Project02 - NTLang
Due in GitHub by Monday, September 21st at 11:59 PM
Create your repo in the GitHub Classroom Assignment published in your section's Piazza
We will give a working reference implementation of the scanner and parser we have worked on in class.
You will expand that implementation to match the EBNF given below, and provide your own bitwise operations and base conversions.
You will use the techniques we've learned for scanning, parsing, and number manipulation to build an interpreter for a little language with the EBNF grammars given below.
Your interpreter will take an expression , a number base, and a width on the command line, and print its output to stdout like this:
Valid inputs for the number base are -b 2, -b 10 (default if -b not given), and -b 16
Valid inputs for the width are -w 4, -w 8, -w 16, and -w 32 (default if -w not given)
Print unsigned ints with -u (this only has meaning for -b 10)
You will write the scanner and parser yourself, without using C strtok() or scanf() or compiler generators such as lex, yacc, bison, antlr, etc.
You will write the base conversion tools yourself without using C printf("%d", i) or printf("%x", i)
Your scanner will read the expression from the command line and create a data structure of tokens.
The EBNF grammar for the scanner is:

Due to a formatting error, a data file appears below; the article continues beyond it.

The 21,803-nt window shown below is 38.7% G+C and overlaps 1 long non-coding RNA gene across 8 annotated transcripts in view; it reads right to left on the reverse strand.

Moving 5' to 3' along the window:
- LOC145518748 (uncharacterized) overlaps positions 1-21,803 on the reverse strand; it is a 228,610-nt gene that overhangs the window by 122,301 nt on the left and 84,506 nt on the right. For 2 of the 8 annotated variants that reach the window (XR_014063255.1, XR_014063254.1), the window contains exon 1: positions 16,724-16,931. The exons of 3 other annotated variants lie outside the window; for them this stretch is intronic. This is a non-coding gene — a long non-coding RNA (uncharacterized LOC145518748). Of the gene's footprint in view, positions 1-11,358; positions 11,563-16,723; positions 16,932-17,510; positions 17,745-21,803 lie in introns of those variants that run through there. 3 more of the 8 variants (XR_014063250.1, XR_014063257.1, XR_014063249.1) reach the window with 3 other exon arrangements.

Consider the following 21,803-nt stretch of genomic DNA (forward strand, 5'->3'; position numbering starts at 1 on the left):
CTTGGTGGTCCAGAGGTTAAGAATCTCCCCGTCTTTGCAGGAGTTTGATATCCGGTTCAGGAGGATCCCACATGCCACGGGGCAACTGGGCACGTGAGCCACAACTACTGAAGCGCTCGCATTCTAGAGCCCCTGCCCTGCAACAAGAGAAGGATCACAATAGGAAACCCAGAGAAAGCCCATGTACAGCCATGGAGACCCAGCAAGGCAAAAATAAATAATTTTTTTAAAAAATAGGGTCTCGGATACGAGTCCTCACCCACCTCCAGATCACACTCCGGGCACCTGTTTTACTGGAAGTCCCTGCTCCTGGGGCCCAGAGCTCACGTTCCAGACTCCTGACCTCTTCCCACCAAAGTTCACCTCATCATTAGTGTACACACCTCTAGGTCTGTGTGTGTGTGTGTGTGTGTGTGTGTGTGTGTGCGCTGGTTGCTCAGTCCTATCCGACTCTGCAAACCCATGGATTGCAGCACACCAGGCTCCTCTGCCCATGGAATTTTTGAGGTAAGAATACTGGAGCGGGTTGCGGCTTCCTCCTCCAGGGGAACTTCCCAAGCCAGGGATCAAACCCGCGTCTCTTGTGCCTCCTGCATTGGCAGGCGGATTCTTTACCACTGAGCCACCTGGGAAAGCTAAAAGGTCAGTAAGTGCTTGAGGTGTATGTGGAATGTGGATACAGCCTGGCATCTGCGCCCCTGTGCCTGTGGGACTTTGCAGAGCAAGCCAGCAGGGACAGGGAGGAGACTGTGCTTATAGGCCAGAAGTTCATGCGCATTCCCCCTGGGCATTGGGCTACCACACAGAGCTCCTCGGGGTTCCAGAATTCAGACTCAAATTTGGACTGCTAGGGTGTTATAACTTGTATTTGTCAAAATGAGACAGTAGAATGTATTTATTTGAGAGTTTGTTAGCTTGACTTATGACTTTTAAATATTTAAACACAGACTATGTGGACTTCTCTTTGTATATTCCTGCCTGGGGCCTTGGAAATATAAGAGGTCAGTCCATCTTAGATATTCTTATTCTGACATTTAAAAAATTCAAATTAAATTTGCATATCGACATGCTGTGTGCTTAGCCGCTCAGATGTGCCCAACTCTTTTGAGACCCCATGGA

As with lab03, your parser will generate parse tree (AST) which represents the meaning of the tokens generated by the scanner.
The parser adds the following elements to the EBNF grammar:
The bitwise operators do the same thing as their counterparts in C:
>> logical shift right
>- arithmetic shift right
<< logical shift left
~ bitwise not
& bitwise and
| bitwise or
^ bitwise xor
Your interpreter will walk the AST depth-first, evaluating the expressions defined by the nodes, and printing the results.
You may want to store the intermediate results in a C uint32_t (unsigned int), to make conversion to binary or hexadecimal easy. It's possible to use a C character string instead if you prefer, but that may be a little more work.
The width parameter controls how many bits wide the output should be.
Grading will have two components: automated and interactive.
For interactive grading, we will schedule 1:1 meetings with the instructor or TAs using a Google Sheet published in your section's Piazza. You should be prepared to share your screen and answer questions about your design and implementation.
Interactive grading counts for 40% of the project grade, as follows:
10% Question 1 (examples given in lecture)
10% Question 2
10% Question 3
10% Code quality
The code quality rubric is:
-2 for inconsistent spacing or indentation
-2 for inconsistent naming or commenting
-2 for commented-out ("dead") code
-2 for redundant or overly complicated code
-2 for messy repo (build products, .actual files, etc.)
Automated grading counts for 60% of your project grade
We will use the maketest tool to grade correctness of your project. You can run it yourself on your local repository to see how your code scores. Instructions are in the README.
Your project must be generated by a Makefile, and the executable must be called project02
There is an extra credit problem, worth one point. It's possible for the expression to overflow the 32 bits in a uint32_t. You can detect this. Examples of correct output:
pi@raspberrypi:~/project02 $ ./project02 -e "0xffffffff"
pi@raspberrypi:~/project02 $ ./project02 -e "0xffffffff1"
overflows uint32_t: ffffffff1
pi@raspberrypi:~/project02 $ ./project02 -e "0x000000000ffffffff"